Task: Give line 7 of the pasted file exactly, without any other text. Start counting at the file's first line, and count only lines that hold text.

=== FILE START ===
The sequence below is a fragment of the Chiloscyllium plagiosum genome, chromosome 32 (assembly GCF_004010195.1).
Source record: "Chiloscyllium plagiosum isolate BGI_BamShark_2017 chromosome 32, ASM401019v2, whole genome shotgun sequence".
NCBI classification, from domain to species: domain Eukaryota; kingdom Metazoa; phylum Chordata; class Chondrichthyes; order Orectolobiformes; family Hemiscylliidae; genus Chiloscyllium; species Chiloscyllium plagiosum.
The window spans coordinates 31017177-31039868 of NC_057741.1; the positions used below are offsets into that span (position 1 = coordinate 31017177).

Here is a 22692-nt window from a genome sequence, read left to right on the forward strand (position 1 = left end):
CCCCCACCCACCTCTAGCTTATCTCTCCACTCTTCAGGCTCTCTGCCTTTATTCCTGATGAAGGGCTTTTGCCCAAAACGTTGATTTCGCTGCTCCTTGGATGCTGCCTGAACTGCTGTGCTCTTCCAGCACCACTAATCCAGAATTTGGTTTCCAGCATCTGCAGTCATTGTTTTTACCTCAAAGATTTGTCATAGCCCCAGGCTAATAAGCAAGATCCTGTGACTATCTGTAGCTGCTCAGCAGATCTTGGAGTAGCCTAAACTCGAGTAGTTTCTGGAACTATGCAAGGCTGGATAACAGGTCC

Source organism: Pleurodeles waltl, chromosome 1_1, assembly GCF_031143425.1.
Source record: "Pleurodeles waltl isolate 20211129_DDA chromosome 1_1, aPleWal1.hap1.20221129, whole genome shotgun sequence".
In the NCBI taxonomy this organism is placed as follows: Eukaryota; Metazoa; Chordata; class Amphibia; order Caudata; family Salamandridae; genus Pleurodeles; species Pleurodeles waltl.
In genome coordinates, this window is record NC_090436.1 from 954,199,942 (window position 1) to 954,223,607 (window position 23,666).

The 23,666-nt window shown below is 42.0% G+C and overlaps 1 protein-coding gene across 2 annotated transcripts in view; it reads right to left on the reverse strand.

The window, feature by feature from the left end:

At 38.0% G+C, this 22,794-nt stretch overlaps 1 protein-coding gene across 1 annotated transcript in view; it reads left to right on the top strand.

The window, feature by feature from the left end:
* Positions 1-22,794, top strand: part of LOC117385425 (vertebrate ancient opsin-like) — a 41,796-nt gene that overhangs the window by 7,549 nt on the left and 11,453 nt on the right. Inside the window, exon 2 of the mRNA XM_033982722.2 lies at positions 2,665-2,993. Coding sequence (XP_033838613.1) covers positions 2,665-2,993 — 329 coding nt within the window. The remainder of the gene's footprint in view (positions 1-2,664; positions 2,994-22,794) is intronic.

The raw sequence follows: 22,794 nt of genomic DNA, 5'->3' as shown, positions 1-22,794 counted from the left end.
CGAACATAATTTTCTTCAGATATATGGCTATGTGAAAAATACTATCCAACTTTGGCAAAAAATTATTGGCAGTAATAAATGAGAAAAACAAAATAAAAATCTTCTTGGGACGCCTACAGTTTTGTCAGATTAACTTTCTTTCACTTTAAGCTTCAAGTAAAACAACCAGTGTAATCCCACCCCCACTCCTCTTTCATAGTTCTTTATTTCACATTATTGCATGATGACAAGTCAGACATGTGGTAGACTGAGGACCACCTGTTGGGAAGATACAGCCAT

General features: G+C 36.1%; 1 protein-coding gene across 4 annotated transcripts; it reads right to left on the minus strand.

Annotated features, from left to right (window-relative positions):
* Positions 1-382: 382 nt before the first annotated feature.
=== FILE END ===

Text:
Source organism: Pleurodeles waltl, chromosome 1_1, assembly GCF_031143425.1.